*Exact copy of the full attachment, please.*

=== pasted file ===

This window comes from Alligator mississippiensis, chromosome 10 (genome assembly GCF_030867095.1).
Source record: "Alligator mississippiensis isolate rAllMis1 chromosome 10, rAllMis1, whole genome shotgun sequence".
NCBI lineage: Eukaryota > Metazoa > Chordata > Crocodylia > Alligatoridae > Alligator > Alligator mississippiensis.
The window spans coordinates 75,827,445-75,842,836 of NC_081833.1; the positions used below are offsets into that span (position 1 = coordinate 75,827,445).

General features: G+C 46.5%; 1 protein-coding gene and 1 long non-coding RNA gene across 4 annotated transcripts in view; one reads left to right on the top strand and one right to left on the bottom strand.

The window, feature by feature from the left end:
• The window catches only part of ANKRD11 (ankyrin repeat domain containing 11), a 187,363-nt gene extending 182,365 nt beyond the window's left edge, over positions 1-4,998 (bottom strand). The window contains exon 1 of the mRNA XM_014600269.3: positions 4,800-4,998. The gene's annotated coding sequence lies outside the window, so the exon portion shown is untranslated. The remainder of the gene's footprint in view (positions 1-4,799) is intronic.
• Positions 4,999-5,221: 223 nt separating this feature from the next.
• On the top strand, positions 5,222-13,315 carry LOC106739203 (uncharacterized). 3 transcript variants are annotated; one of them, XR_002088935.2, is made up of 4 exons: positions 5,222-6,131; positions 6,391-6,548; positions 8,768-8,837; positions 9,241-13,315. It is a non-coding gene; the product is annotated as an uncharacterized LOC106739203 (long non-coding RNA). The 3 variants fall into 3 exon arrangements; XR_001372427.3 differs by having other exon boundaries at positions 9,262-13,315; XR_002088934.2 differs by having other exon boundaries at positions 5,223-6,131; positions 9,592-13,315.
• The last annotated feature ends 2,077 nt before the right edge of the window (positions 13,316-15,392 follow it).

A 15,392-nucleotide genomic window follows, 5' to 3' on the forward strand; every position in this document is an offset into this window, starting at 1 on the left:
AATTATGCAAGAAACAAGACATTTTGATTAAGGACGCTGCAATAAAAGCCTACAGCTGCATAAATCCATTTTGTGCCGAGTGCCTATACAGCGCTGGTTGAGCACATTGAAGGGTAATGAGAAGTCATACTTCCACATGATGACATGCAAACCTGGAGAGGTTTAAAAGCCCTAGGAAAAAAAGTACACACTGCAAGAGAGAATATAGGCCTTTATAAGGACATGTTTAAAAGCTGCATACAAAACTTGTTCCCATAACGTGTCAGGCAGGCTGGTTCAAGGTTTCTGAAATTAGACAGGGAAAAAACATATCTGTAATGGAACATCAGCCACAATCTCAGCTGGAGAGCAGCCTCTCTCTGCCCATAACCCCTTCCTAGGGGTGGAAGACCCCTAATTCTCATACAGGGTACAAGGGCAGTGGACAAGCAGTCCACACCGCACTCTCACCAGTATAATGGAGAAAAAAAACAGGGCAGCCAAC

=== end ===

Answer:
This window comes from Alligator mississippiensis, chromosome 10 (genome assembly GCF_030867095.1).
Source record: "Alligator mississippiensis isolate rAllMis1 chromosome 10, rAllMis1, whole genome shotgun sequence".
NCBI lineage: Eukaryota > Metazoa > Chordata > Crocodylia > Alligatoridae > Alligator > Alligator mississippiensis.
The window spans coordinates 75,827,445-75,842,836 of NC_081833.1; the positions used below are offsets into that span (position 1 = coordinate 75,827,445).

General features: G+C 46.5%; 1 protein-coding gene and 1 long non-coding RNA gene across 4 annotated transcripts in view; one reads left to right on the top strand and one right to left on the bottom strand.

The window, feature by feature from the left end:
• The window catches only part of ANKRD11 (ankyrin repeat domain containing 11), a 187,363-nt gene extending 182,365 nt beyond the window's left edge, over positions 1-4,998 (bottom strand). The window contains exon 1 of the mRNA XM_014600269.3: positions 4,800-4,998. The gene's annotated coding sequence lies outside the window, so the exon portion shown is untranslated. The remainder of the gene's footprint in view (positions 1-4,799) is intronic.
• Positions 4,999-5,221: 223 nt separating this feature from the next.
• On the top strand, positions 5,222-13,315 carry LOC106739203 (uncharacterized). 3 transcript variants are annotated; one of them, XR_002088935.2, is made up of 4 exons: positions 5,222-6,131; positions 6,391-6,548; positions 8,768-8,837; positions 9,241-13,315. It is a non-coding gene; the product is annotated as an uncharacterized LOC106739203 (long non-coding RNA). The 3 variants fall into 3 exon arrangements; XR_001372427.3 differs by having other exon boundaries at positions 9,262-13,315; XR_002088934.2 differs by having other exon boundaries at positions 5,223-6,131; positions 9,592-13,315.
• The last annotated feature ends 2,077 nt before the right edge of the window (positions 13,316-15,392 follow it).

A 15,392-nucleotide genomic window follows, 5' to 3' on the forward strand; every position in this document is an offset into this window, starting at 1 on the left:
AATTATGCAAGAAACAAGACATTTTGATTAAGGACGCTGCAATAAAAGCCTACAGCTGCATAAATCCATTTTGTGCCGAGTGCCTATACAGCGCTGGTTGAGCACATTGAAGGGTAATGAGAAGTCATACTTCCACATGATGACATGCAAACCTGGAGAGGTTTAAAAGCCCTAGGAAAAAAAGTACACACTGCAAGAGAGAATATAGGCCTTTATAAGGACATGTTTAAAAGCTGCATACAAAACTTGTTCCCATAACGTGTCAGGCAGGCTGGTTCAAGGTTTCTGAAATTAGACAGGGAAAAAACATATCTGTAATGGAACATCAGCCACAATCTCAGCTGGAGAGCAGCCTCTCTCTGCCCATAACCCCTTCCTAGGGGTGGAAGACCCCTAATTCTCATACAGGGTACAAGGGCAGTGGACAAGCAGTCCACACCGCACTCTCACCAGTATAATGGAGAAAAAAAACAGGGCAGCCAAC